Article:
Share on Facebook Tweet on Twitter LEAVE A REPLY Cancel reply TAGSMacintosh Previous articleUN and the United States should live by its resolutionNext articleDon’t be a victim of “smart crime” Denise Connell RELATED ARTICLESMORE FROM AUTHOR Save my name, email, and website in this browser for the next time I comment. Four Things Every MAC User Should Know 1. Restarting your Mac regularly helps keep things tidy. Macs can go weeks and even months without restarting, but once a week is the Foojee doctor’s recommendation.2. Macs can still get malware. And that’s because most security threats today are web-based, like malicious websites that masquerade as well-known banks. Best practices are to only download from reputable websites and have anti-malware installed.3. Your Mac can automatically install updates. Select the Apple menu, choose “System Preferences”, then go to the “App Store” panel (shown below) to automatically install updates.4. MacOS Sierra, the latest update to the operating system for Mac, can now help you save hard drive space.Click on the Apple logo, and select “About this Mac” and then select “Storage.” From there, you can click on “Manage” to see where your storage is being used.Once you click on “Manage” you can then optimize your storage by selecting to store your photos in iCloud, Empty Trash Automatically and Reduce Clutter. All of these changes will help free-up your operating system. Please enter your name here Free webinar for job seekers on best interview answers, hosted by Goodwill June 11 Foojee (which is pronounced like the apple Fuji) is an independently owned business that specializes in Apple products. Targeting the home and small business user, they seek to help you with issues like the spinning beach ball and that pesky message of there’s no storage left on your phone to take a photo. Support conservation and fish with NEW Florida specialty license plate The Anatomy of Fear You have entered an incorrect email address! Please enter your email address here Please enter your comment!
“COPY” Projects Save this picture!© Invisible Gentleman+ 19 Share 4 Najuda / Atelier BaseSave this projectSave4 Najuda / Atelier Base 4 Najuda / Atelier Base ShareFacebookTwitterPinterestWhatsappMailOrhttps://www.archdaily.com/243637/4-najuda-atelier-base Clipboard CopyHouses•Lisbon, Portugal “COPY” 2012 Area: 70 m² Year Completion year of this architecture project Portugal ArchDaily Year: Photographs: Invisible GentlemanText description provided by the architects. This project is very special to us. First, because the client is special – enjoys architecture, understands our proposals and modifications, and above all, is enthusiastic with the project as much as we are! The project builds: the spatial reorganization so as not to enter directly into the living-room, changing the entrance to walking through space, inside the kitchen space. Save this picture!© Invisible GentlemanThe adequacy of the minimum standards of hygiene for the current parameters – increasing the area of the bathroom, endowing it with shower area, sink and natural light ventilation. The maintenance of the facade elements, in materials with higher thermal efficiency. Save this picture!existing planThe correction of light through saturated color in the most interior spaces of the house – the kitchen and bathroom. The possibility of changing the spaces through sliding doors in translucent polycarbonate, which adds to the house a greater diversity of ways of inhabit.Save this picture!© Invisible GentlemanProject gallerySee allShow lessRichard Meier Retrospective Exhibition in Mexico CityArticles’CoExistence’ Badel Block Proposal / PlaCArticles Share Photographs Architects: Atelier Base Area Area of this architecture project Houses ShareFacebookTwitterPinterestWhatsappMailOrhttps://www.archdaily.com/243637/4-najuda-atelier-base Clipboard CopyAbout this officeAtelier BaseOfficeFollow#TagsProjectsBuilt ProjectsSelected ProjectsResidential ArchitectureHousesDabasLisbonRefurbishment3D ModelingPortugalPublished on June 14, 2012Cite: “4 Najuda / Atelier Base” 14 Jun 2012. ArchDaily. Accessed 11 Jun 2021.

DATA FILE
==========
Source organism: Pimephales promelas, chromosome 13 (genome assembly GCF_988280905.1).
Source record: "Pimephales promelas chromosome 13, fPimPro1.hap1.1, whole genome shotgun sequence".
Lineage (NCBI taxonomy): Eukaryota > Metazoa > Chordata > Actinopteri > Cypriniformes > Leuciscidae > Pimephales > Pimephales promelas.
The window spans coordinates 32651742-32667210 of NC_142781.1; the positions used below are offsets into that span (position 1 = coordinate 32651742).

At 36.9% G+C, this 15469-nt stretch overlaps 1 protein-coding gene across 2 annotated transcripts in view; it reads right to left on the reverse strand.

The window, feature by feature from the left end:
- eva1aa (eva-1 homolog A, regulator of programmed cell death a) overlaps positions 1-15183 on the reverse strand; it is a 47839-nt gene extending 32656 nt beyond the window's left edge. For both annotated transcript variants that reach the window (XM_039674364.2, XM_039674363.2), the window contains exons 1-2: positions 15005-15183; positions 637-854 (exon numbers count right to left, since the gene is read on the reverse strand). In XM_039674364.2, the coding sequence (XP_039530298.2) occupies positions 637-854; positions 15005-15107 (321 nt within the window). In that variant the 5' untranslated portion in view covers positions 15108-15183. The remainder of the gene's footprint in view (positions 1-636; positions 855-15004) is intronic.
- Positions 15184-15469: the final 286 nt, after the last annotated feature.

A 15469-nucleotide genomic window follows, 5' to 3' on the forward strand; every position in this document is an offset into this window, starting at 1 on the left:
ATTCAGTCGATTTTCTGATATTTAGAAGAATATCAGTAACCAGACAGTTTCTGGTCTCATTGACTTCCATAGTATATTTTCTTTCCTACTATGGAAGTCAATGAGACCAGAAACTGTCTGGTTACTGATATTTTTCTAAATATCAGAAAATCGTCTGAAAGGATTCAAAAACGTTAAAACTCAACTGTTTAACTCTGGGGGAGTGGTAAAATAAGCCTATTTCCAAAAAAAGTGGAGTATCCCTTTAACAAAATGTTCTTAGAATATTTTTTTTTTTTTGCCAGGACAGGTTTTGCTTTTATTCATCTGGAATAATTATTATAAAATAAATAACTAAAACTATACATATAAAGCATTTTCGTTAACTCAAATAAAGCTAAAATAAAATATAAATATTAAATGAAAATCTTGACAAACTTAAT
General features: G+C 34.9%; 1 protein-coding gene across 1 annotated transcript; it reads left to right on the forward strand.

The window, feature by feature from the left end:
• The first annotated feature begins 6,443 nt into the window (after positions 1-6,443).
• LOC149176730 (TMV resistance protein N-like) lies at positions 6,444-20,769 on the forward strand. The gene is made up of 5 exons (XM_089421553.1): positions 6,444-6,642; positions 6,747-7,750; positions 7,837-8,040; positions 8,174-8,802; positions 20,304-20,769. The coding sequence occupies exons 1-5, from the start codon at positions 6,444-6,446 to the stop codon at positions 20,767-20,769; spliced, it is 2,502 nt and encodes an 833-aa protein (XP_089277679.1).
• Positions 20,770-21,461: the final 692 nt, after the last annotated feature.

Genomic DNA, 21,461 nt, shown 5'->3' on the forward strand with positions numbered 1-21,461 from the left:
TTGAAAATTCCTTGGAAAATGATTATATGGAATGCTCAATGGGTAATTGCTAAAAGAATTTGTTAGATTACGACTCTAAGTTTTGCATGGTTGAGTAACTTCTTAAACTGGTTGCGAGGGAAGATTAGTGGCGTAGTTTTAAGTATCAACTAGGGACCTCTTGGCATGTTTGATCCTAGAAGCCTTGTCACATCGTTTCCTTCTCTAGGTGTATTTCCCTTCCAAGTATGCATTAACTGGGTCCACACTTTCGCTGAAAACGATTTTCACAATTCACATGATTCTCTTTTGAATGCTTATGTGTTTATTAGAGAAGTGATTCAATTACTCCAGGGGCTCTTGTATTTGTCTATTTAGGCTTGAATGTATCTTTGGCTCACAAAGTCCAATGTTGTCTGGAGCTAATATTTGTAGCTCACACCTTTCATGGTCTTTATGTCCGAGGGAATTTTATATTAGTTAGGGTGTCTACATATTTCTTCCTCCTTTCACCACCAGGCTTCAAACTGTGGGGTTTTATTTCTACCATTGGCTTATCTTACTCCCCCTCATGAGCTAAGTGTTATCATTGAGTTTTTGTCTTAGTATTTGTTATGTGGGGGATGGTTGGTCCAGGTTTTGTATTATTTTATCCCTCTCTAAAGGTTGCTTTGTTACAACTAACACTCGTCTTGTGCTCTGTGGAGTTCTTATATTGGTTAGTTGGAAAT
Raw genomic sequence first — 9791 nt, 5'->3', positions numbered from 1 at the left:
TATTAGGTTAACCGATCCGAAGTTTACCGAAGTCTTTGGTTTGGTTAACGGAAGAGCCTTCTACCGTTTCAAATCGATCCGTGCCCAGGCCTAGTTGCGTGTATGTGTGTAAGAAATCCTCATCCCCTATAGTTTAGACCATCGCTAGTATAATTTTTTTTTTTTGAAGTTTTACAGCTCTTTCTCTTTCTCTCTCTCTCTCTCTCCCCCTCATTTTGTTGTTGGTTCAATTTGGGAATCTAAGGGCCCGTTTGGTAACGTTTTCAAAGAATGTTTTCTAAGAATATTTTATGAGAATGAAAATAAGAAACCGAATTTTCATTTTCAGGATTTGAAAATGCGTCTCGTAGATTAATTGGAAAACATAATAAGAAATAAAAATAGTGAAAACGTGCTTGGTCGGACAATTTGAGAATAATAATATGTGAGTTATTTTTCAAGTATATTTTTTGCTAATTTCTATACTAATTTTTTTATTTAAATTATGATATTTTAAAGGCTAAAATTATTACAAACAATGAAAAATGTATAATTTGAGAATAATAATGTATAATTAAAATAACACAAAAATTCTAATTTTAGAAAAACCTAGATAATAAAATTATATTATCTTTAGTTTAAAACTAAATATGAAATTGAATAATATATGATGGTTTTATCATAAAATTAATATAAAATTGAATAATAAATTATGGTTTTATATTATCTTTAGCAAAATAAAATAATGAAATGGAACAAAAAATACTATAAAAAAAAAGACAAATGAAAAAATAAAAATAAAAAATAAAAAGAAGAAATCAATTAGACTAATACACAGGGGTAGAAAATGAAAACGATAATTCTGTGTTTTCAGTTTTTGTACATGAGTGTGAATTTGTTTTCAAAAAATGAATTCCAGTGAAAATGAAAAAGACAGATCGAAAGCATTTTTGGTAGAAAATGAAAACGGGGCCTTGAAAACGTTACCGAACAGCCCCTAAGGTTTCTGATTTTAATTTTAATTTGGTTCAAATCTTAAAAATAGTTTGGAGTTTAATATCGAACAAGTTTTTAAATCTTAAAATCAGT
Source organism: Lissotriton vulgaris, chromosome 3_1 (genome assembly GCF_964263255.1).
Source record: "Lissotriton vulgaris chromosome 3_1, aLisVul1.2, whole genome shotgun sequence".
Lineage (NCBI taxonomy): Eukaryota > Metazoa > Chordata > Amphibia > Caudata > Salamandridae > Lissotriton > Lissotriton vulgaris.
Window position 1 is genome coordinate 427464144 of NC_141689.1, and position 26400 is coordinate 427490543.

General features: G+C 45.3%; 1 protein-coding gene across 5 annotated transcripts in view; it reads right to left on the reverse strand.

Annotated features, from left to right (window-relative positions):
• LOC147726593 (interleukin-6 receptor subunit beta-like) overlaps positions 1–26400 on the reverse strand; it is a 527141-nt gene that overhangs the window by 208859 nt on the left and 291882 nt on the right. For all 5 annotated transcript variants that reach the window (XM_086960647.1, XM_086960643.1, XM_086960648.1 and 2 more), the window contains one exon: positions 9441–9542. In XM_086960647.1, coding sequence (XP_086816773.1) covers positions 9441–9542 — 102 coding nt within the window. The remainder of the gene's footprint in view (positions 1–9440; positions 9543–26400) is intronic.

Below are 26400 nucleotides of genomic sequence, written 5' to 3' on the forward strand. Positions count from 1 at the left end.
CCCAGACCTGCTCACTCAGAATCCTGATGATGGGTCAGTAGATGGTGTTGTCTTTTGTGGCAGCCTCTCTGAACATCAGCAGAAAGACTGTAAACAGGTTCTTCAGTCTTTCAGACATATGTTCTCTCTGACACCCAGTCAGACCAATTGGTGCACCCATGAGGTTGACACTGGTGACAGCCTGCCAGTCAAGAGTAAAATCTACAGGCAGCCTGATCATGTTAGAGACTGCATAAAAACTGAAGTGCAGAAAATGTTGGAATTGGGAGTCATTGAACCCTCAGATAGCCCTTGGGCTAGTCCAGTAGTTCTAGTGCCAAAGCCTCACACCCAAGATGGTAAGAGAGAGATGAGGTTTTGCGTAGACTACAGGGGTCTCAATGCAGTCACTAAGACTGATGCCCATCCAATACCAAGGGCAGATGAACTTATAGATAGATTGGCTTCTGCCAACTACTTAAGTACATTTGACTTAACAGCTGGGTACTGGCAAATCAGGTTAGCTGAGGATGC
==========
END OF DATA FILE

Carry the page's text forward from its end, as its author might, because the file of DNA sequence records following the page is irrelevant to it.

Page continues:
10 total views, 2 views today AddThis Sharing ButtonsShare to TwitterTwitterShare to FacebookFacebookShare to LinkedInLinkedInShare to EmailEmailShare to WhatsAppWhatsAppShare to MessengerMessengerShare to MoreAddThis About Howard Lake Howard Lake is a digital fundraising entrepreneur. Publisher of UK Fundraising, the world’s first web resource for professional fundraisers, since 1994. Trainer and consultant in digital fundraising. Founder of Fundraising Camp and co-founder of GoodJobs.org.uk. Researching massive growth in giving. For the third year running Comic Relief is hoping supporters will Turn The Web Red to help promote its online fundraising Web site. For the third year running Comic Relief is hoping supporters will Turn The Web Red to help promote its online fundraising Web site. According to New Media Age, the charity wants this to be “the biggest online marketing push in the UK” to date. But then, New Media Age did also announce that the Comic Relief Web site was “introducing online donations for the first time.” We wonder how they think Comic Relief achieved the £30,000 it raised online in 1997 and the £330,000 it raised online in 1999… Advertisement Howard Lake | 6 March 2001 | News Comic Relief aiming for biggest online marketing push AddThis Sharing ButtonsShare to TwitterTwitterShare to FacebookFacebookShare to LinkedInLinkedInShare to EmailEmailShare to WhatsAppWhatsAppShare to MessengerMessengerShare to MoreAddThis